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African observatories will gather biodiversity data

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Thursday, 15 July 2010

African observatories will gather biodiversity data

Scientists are pooling remote-sensing satellite data and geographical information services for two pan-African digital observatories that will provide accurate and readily accessible information on biodiversity and forest cover for policymakers. European satellites will help track deforestation, desertification and land degradationUnder a grant awarded in 2009, the European Commission's (EC) Joint Research Centre (JRC) is supporting the development of the observatories, details of which were discussed at the fourth EuroScience Open Forum (ESOF 2010) this week. One is the Observatory for the Forests of Central Africa (OFAC), which aims to serve as a single reference centre for scientific and technical information to help develop policies and programmes on the sustainable management of biodiversity, forest cover and food security in Central Africa's forests, which support around 40 million people. It will help bridge the knowledge gap by providing easily accessible information for policymakers, Paolo Roggeri, staff member from the JRC told the forum. European satellites will provide data on vegetation cover and drought to help track deforestation, desertification and land degradation - including illegal logging in the region. The portal will be divided into themes such as soil, forests, drylands, agriculture, biodiversity, and disasters, and each theme will contain reference maps, specific analysis of development issues and related scientific topics.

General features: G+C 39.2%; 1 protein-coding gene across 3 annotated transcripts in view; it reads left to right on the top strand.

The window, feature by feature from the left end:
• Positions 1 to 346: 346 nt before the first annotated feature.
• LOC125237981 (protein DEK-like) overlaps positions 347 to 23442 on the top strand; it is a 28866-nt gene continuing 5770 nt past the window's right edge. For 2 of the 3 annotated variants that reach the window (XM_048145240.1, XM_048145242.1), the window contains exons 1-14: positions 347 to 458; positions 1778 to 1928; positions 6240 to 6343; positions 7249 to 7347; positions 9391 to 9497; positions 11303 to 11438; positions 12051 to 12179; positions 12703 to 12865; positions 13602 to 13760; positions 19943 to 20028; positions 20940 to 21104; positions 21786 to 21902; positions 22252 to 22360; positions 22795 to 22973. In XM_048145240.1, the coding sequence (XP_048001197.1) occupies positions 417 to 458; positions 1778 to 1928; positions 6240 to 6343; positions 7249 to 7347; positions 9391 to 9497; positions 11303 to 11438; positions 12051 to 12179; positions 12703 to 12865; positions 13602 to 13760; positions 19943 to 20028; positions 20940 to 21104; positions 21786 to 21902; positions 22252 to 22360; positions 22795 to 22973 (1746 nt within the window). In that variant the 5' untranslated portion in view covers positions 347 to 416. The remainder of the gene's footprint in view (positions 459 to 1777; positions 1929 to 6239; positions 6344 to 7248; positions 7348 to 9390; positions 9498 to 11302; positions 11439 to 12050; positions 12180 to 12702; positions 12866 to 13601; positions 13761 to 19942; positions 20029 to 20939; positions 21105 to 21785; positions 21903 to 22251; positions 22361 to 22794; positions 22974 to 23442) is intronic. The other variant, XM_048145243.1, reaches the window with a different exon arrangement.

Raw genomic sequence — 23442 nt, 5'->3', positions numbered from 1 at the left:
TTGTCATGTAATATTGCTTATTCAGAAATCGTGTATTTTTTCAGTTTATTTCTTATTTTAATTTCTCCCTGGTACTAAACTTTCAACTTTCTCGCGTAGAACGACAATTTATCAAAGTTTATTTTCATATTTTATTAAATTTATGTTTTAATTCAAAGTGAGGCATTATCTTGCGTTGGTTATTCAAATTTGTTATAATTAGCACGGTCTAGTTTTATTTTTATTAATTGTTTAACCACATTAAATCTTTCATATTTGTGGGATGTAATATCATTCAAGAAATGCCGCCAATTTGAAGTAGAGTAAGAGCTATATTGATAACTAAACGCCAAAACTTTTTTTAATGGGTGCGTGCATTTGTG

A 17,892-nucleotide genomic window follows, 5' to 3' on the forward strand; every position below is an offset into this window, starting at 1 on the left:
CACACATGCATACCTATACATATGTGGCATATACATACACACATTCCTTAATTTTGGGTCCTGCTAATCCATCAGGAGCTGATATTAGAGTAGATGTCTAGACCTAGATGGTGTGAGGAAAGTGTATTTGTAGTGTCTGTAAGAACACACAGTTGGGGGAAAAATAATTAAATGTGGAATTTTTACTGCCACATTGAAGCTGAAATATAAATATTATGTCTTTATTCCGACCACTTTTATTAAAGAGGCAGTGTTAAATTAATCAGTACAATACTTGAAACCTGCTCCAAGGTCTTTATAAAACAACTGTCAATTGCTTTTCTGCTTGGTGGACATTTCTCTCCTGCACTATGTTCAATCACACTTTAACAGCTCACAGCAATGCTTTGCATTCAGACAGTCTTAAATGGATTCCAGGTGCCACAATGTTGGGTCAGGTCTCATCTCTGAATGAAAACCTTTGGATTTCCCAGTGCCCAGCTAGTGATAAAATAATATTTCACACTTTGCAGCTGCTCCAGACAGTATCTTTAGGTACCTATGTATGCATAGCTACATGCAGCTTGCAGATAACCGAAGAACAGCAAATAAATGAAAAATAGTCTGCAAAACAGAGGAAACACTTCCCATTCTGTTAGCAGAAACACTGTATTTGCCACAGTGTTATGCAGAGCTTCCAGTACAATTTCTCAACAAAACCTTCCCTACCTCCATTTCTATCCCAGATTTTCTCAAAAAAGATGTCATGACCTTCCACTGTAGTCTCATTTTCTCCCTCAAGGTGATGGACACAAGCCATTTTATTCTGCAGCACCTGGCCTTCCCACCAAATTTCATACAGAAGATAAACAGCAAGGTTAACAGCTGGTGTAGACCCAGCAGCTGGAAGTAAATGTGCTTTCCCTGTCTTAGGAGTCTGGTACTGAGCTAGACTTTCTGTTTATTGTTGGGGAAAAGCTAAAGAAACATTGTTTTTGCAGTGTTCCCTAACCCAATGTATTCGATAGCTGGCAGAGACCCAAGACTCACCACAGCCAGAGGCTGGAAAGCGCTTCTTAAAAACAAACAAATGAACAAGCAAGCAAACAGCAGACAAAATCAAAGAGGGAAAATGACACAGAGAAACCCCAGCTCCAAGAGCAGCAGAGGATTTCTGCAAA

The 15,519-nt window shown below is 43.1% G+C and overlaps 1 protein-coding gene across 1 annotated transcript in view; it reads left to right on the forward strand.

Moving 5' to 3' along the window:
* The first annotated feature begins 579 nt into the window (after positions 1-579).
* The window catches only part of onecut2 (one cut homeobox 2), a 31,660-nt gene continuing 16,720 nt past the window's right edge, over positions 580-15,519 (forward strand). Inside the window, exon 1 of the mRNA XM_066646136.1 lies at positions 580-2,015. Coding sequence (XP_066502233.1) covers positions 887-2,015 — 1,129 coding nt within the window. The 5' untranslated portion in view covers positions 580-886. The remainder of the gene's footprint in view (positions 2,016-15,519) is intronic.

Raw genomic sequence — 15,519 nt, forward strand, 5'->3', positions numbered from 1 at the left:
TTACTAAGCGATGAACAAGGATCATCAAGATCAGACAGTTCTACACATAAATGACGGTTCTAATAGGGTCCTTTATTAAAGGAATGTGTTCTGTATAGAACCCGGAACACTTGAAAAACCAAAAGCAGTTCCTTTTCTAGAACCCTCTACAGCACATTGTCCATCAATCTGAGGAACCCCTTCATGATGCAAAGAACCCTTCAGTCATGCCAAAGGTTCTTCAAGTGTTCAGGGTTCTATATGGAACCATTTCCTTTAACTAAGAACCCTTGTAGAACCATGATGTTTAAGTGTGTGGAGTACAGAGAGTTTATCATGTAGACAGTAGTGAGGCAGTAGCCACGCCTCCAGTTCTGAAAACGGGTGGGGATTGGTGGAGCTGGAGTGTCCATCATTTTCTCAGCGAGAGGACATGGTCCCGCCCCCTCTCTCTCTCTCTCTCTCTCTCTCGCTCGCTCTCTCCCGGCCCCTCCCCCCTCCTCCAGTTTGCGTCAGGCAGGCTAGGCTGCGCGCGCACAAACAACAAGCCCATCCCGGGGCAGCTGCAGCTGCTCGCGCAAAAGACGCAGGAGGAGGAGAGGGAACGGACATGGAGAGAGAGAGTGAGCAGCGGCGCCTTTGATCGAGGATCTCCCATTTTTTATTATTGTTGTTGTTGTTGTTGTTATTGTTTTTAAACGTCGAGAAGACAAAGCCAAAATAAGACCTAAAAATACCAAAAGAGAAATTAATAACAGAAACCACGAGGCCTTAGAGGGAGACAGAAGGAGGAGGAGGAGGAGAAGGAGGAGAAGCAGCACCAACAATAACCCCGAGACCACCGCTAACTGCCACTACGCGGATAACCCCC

The observatory will also train local foresters in collecting baseline data.
The other initiative supported by the grant is the Digital Observatory for Protected Areas (DOPA), an online information system aimed at helping policymakers assess the state of protected areas and prioritise interventions in natural parks supported by the European Union. The digital observatory is designed as a set of web services that help assess, monitor and forecast the vulnerability of large ecological systems, and will cover the entirety of Sub-Saharan Africa.

Source: africagoodnews.com